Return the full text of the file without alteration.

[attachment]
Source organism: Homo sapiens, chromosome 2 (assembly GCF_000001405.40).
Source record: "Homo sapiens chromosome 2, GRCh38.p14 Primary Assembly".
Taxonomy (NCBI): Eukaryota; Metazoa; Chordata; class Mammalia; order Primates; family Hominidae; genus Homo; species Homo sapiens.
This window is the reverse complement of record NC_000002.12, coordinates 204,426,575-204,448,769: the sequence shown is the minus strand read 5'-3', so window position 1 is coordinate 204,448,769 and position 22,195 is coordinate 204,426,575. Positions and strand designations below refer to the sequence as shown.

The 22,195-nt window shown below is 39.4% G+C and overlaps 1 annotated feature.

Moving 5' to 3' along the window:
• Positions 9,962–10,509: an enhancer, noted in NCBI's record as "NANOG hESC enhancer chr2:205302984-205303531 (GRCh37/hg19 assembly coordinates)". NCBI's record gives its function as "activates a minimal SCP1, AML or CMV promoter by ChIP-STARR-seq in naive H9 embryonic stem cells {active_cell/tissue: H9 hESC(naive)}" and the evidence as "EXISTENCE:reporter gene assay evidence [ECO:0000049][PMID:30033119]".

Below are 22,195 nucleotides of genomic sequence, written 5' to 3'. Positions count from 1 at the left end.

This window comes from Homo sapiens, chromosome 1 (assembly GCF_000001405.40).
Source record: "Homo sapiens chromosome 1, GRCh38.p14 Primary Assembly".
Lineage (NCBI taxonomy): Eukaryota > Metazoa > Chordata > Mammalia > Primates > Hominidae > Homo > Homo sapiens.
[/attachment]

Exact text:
Source organism: Homo sapiens, chromosome 2 (assembly GCF_000001405.40).
Source record: "Homo sapiens chromosome 2, GRCh38.p14 Primary Assembly".
Taxonomy (NCBI): Eukaryota; Metazoa; Chordata; class Mammalia; order Primates; family Hominidae; genus Homo; species Homo sapiens.
This window is the reverse complement of record NC_000002.12, coordinates 204,426,575-204,448,769: the sequence shown is the minus strand read 5'-3', so window position 1 is coordinate 204,448,769 and position 22,195 is coordinate 204,426,575. Positions and strand designations below refer to the sequence as shown.

The 22,195-nt window shown below is 39.4% G+C and overlaps 1 annotated feature.

Moving 5' to 3' along the window:
• Positions 9,962–10,509: an enhancer, noted in NCBI's record as "NANOG hESC enhancer chr2:205302984-205303531 (GRCh37/hg19 assembly coordinates)". NCBI's record gives its function as "activates a minimal SCP1, AML or CMV promoter by ChIP-STARR-seq in naive H9 embryonic stem cells {active_cell/tissue: H9 hESC(naive)}" and the evidence as "EXISTENCE:reporter gene assay evidence [ECO:0000049][PMID:30033119]".

Below are 22,195 nucleotides of genomic sequence, written 5' to 3'. Positions count from 1 at the left end.

This window comes from Homo sapiens, chromosome 1 (assembly GCF_000001405.40).
Source record: "Homo sapiens chromosome 1, GRCh38.p14 Primary Assembly".
Lineage (NCBI taxonomy): Eukaryota > Metazoa > Chordata > Mammalia > Primates > Hominidae > Homo > Homo sapiens.